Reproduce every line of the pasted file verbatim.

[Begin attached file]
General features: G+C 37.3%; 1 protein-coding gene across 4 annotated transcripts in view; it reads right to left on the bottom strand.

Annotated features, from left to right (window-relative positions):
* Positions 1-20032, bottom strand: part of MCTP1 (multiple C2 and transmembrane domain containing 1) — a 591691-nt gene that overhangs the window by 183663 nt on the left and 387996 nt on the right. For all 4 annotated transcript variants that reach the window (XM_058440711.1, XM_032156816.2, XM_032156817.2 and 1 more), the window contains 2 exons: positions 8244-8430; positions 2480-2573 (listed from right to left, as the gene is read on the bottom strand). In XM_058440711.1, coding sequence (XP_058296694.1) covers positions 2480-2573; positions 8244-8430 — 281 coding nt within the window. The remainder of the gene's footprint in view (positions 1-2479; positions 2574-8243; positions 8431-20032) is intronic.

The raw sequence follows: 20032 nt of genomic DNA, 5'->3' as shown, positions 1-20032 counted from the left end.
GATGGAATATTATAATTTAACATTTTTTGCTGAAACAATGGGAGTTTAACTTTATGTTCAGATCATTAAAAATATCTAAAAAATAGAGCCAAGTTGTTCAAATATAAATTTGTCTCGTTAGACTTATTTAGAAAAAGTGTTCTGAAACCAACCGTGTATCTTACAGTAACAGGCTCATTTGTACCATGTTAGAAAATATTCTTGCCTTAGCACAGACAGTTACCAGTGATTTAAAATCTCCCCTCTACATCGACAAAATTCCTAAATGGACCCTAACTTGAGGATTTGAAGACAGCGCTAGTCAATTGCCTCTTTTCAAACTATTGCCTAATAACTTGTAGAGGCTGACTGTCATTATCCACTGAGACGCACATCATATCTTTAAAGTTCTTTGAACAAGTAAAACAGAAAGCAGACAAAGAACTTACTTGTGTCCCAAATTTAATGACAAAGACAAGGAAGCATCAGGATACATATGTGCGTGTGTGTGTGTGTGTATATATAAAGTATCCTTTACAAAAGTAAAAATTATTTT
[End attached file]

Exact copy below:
General features: G+C 37.3%; 1 protein-coding gene across 4 annotated transcripts in view; it reads right to left on the bottom strand.

Annotated features, from left to right (window-relative positions):
* Positions 1-20032, bottom strand: part of MCTP1 (multiple C2 and transmembrane domain containing 1) — a 591691-nt gene that overhangs the window by 183663 nt on the left and 387996 nt on the right. For all 4 annotated transcript variants that reach the window (XM_058440711.1, XM_032156816.2, XM_032156817.2 and 1 more), the window contains 2 exons: positions 8244-8430; positions 2480-2573 (listed from right to left, as the gene is read on the bottom strand). In XM_058440711.1, coding sequence (XP_058296694.1) covers positions 2480-2573; positions 8244-8430 — 281 coding nt within the window. The remainder of the gene's footprint in view (positions 1-2479; positions 2574-8243; positions 8431-20032) is intronic.

The raw sequence follows: 20032 nt of genomic DNA, 5'->3' as shown, positions 1-20032 counted from the left end.
GATGGAATATTATAATTTAACATTTTTTGCTGAAACAATGGGAGTTTAACTTTATGTTCAGATCATTAAAAATATCTAAAAAATAGAGCCAAGTTGTTCAAATATAAATTTGTCTCGTTAGACTTATTTAGAAAAAGTGTTCTGAAACCAACCGTGTATCTTACAGTAACAGGCTCATTTGTACCATGTTAGAAAATATTCTTGCCTTAGCACAGACAGTTACCAGTGATTTAAAATCTCCCCTCTACATCGACAAAATTCCTAAATGGACCCTAACTTGAGGATTTGAAGACAGCGCTAGTCAATTGCCTCTTTTCAAACTATTGCCTAATAACTTGTAGAGGCTGACTGTCATTATCCACTGAGACGCACATCATATCTTTAAAGTTCTTTGAACAAGTAAAACAGAAAGCAGACAAAGAACTTACTTGTGTCCCAAATTTAATGACAAAGACAAGGAAGCATCAGGATACATATGTGCGTGTGTGTGTGTGTGTATATATAAAGTATCCTTTACAAAAGTAAAAATTATTTT